Digitizing the Past to Protect and Preserve History
When Adam Rabinowitz was 15 years old, his aunt, an archaeologist, invited him to join her on a dig in Sicily.
More than two decades later, Rabinowitz, now the assistant director at the Institute of Classical Archaeology at the University of Texas at Austin, is still travelling around the world getting dirt under his nails. And though much remains the same about archaeology since he first picked up a trowel, a lot has changed.
In previous eras, researchers logged their data in notebooks, which were preserved along with photographs, maps and objects, in a physical archive. Rabinowitz can still access the notebooks and negatives of people who conducted research more than a hundred years ago at the same sites he is exploring. Today, archaeologists are more likely to take thousands of digital photos, make notes in a database on a laptop or a tablet, and record careful, geographically referenced information that only a computer can interpret....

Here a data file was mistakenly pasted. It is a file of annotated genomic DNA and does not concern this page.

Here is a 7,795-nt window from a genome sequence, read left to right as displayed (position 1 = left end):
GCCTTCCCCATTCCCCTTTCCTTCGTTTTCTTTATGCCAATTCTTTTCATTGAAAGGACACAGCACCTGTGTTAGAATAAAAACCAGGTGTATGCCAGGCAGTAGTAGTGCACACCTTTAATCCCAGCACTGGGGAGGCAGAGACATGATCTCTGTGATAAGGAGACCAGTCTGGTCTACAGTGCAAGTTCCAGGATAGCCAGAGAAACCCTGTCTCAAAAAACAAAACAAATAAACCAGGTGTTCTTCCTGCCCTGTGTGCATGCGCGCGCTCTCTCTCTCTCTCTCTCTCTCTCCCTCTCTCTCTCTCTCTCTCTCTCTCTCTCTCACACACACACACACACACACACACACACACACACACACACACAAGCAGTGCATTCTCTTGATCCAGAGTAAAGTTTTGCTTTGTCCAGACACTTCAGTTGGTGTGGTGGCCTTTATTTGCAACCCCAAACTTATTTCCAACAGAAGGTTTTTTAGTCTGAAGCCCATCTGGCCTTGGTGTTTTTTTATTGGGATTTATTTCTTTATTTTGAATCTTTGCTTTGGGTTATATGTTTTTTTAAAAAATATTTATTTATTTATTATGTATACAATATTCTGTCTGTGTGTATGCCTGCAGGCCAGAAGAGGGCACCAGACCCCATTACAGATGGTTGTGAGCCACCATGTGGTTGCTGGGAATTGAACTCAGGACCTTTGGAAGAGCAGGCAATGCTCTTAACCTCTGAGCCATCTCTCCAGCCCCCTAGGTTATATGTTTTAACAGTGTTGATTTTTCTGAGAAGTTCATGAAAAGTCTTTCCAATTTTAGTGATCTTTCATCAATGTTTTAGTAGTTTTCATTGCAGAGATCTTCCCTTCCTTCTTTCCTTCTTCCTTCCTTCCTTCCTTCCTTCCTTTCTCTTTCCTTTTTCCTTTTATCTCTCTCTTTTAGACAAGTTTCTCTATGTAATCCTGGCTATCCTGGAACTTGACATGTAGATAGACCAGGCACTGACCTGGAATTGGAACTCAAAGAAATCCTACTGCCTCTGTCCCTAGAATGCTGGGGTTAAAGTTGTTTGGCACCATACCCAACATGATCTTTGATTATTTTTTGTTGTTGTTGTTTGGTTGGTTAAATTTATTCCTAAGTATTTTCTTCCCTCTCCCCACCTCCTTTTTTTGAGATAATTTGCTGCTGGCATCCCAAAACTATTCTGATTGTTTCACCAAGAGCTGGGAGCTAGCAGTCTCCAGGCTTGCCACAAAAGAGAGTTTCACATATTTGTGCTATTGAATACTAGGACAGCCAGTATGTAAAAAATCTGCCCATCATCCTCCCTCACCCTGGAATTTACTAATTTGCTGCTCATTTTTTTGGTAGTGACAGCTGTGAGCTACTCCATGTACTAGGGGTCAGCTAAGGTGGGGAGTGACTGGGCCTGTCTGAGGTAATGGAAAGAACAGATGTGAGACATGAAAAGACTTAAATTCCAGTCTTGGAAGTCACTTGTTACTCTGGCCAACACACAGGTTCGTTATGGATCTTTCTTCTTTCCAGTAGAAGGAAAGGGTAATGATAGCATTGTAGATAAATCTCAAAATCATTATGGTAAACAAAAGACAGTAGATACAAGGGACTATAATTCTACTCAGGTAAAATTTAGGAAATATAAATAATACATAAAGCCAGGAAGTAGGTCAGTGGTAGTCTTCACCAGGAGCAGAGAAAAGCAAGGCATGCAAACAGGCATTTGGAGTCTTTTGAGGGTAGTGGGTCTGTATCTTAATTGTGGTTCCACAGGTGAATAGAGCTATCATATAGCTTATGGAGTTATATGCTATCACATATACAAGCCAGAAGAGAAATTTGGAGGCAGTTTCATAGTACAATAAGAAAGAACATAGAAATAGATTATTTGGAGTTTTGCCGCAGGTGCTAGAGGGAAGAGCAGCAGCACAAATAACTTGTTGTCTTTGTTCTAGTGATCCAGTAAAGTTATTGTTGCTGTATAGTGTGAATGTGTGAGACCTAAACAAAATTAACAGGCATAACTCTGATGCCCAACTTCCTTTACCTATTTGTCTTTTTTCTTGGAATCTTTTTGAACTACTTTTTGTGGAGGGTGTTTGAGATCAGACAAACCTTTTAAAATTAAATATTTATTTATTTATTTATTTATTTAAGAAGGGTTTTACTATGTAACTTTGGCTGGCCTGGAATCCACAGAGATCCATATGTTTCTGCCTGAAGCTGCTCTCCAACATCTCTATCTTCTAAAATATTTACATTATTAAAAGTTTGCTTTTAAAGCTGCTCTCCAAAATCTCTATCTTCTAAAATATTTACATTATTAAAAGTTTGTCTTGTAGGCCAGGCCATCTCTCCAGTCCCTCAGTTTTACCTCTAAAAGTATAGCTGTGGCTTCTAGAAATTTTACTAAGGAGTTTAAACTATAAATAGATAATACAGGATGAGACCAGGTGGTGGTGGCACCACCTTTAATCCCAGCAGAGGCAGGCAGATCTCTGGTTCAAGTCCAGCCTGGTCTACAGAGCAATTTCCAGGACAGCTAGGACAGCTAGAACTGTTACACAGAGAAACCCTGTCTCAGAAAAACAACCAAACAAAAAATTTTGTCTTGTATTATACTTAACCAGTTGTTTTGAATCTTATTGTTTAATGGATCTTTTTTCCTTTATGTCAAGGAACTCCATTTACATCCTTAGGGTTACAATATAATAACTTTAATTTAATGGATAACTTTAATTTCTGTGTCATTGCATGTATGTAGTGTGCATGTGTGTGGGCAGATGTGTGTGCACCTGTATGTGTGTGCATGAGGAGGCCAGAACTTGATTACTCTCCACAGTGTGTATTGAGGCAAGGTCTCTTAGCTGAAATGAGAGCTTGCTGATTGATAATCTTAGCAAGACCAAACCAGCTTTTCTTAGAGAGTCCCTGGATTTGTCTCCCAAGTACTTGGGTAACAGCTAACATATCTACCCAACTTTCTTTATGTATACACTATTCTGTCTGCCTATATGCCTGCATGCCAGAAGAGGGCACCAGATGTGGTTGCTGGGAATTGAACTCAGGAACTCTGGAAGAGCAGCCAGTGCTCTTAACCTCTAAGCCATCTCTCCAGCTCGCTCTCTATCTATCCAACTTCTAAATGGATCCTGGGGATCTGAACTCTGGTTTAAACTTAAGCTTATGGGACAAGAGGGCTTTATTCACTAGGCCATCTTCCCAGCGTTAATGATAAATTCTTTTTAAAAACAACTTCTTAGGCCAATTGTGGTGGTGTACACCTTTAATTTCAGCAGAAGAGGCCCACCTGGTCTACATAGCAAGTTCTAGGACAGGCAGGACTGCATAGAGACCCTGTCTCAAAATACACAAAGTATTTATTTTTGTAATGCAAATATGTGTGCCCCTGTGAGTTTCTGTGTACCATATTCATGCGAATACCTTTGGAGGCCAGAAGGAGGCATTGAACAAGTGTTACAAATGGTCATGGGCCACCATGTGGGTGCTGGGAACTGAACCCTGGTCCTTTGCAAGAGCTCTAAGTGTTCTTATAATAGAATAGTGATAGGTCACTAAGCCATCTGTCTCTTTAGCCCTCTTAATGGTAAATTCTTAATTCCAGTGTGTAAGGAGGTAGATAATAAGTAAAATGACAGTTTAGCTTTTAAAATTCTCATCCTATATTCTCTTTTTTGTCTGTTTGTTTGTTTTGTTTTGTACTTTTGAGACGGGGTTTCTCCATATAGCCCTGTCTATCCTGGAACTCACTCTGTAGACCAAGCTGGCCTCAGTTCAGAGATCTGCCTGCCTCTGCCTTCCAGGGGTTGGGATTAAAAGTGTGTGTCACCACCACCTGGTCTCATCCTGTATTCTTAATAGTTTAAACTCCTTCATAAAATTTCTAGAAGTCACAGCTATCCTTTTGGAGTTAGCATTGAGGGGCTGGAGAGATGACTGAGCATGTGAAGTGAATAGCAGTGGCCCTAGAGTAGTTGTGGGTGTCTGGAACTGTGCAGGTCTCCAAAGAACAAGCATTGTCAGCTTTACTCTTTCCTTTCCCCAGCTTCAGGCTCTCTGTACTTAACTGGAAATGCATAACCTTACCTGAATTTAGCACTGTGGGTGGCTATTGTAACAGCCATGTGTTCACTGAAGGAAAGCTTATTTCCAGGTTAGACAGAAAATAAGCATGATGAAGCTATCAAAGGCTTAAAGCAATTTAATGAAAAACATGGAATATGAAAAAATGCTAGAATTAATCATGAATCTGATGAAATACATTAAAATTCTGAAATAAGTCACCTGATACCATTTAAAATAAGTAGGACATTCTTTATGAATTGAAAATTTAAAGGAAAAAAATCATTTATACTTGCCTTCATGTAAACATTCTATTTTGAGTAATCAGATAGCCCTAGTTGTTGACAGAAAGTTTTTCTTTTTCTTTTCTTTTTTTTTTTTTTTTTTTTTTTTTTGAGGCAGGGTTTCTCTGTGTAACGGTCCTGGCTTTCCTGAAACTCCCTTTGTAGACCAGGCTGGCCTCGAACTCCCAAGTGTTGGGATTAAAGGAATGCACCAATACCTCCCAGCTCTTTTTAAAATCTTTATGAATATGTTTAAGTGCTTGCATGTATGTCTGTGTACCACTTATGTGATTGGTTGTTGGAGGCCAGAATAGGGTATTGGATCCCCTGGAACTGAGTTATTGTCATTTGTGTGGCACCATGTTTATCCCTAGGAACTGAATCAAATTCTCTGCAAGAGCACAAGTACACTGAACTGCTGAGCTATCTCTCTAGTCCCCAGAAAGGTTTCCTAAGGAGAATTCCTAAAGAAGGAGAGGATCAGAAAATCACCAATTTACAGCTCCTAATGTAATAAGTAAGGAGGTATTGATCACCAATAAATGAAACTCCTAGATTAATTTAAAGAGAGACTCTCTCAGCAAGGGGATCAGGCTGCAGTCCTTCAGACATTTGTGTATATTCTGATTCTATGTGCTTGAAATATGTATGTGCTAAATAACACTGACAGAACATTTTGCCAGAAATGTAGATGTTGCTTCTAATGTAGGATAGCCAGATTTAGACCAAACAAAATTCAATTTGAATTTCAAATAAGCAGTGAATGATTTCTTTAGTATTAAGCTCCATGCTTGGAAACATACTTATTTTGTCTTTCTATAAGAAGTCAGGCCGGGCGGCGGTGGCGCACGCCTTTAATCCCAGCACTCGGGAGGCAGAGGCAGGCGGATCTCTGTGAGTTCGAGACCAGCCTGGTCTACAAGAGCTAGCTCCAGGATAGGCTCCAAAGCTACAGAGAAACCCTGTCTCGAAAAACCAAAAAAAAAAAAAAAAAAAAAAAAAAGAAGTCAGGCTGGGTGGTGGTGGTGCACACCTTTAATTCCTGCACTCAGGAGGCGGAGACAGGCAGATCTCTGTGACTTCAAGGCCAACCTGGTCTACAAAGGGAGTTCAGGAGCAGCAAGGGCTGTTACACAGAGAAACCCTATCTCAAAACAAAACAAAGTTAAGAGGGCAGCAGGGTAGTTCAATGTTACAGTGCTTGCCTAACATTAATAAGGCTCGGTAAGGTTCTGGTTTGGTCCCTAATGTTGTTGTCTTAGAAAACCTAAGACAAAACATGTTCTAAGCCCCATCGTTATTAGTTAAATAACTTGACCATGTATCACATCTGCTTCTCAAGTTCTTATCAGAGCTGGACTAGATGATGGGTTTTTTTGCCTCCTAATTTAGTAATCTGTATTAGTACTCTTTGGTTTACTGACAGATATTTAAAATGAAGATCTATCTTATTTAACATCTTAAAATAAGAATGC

comments powered by Disqus
- Recalling a Film From the Liberation of the Camps
- Skull Fossil Offers New Clues on Human Journey From Africa
- Are crude conspiracies right? Research shows nations really do go to war over oil
- Famed SC civil rights protesters have convictions erased
- A Fight About Taxing The Wealthy, A Century Before President Obama
- Claire Strom to Step Down as Editor of Agricultural History
- Joan Peters’s legacy assessed by one of her fiercest critics, Norman Finkelstein
- West Point historian says if his cadets can understand the history of war, so can Congress
- Australian historian Alan Atkinson wins $100,000 literary prize
- From his perch in Saudi Arabia, Princeton’s Mark Cohen says Jews and Muslims should remember they used to get along